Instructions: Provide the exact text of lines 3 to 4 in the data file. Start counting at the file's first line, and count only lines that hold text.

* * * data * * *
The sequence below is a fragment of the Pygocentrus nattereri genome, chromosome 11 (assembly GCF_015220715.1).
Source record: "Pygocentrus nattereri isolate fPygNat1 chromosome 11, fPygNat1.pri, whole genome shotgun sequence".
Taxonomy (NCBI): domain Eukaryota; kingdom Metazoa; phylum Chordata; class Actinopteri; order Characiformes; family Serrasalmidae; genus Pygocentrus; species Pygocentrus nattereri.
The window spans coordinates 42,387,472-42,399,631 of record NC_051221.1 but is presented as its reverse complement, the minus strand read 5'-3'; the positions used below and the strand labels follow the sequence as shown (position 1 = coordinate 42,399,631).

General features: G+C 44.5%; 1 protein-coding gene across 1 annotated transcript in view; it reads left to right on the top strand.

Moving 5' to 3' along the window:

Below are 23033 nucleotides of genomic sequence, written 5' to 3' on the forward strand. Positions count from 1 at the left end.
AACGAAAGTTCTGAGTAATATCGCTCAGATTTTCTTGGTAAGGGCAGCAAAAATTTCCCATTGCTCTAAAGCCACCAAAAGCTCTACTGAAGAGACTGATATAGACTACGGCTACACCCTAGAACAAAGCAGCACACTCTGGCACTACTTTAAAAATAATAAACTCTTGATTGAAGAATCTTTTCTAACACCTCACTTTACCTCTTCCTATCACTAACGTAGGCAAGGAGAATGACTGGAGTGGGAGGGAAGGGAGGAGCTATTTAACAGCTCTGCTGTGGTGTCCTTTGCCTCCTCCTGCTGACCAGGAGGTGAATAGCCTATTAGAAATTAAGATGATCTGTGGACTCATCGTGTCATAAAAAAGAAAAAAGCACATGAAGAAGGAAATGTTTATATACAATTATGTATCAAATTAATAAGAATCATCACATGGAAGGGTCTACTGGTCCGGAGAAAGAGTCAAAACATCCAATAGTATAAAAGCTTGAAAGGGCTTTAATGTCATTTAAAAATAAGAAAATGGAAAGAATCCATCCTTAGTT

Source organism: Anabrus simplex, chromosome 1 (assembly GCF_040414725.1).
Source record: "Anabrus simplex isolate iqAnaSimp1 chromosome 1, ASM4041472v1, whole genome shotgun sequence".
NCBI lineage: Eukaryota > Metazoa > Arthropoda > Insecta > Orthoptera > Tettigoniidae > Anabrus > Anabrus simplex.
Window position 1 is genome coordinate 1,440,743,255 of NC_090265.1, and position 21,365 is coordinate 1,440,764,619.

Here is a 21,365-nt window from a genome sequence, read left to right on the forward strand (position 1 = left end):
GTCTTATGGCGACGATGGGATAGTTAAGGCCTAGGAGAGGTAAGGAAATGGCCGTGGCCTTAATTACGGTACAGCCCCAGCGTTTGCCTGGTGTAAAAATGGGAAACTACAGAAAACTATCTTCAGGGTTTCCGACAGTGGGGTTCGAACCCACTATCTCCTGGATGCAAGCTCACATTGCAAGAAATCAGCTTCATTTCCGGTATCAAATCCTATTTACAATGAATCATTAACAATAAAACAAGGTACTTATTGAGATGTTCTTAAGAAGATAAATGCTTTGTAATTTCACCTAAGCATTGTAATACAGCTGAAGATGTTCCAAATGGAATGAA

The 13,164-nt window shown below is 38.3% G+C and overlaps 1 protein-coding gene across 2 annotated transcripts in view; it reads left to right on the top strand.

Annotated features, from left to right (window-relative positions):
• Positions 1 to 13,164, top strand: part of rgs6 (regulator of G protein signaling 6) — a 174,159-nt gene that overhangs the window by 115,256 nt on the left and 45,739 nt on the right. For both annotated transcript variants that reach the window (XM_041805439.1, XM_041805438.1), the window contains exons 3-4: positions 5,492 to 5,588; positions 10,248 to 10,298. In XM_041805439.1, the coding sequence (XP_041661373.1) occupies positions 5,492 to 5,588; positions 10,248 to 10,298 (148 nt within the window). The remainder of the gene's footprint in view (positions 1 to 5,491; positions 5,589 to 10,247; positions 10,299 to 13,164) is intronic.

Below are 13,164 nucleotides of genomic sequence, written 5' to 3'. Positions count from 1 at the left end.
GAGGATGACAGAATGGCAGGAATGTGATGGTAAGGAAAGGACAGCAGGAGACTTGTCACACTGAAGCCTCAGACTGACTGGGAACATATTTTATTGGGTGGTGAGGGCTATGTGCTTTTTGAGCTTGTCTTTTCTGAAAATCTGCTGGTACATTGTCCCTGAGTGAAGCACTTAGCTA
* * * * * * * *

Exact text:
Taxonomy (NCBI): domain Eukaryota; kingdom Metazoa; phylum Chordata; class Actinopteri; order Characiformes; family Serrasalmidae; genus Pygocentrus; species Pygocentrus nattereri.
The window spans coordinates 42,387,472-42,399,631 of record NC_051221.1 but is presented as its reverse complement, the minus strand read 5'-3'; the positions used below and the strand labels follow the sequence as shown (position 1 = coordinate 42,399,631).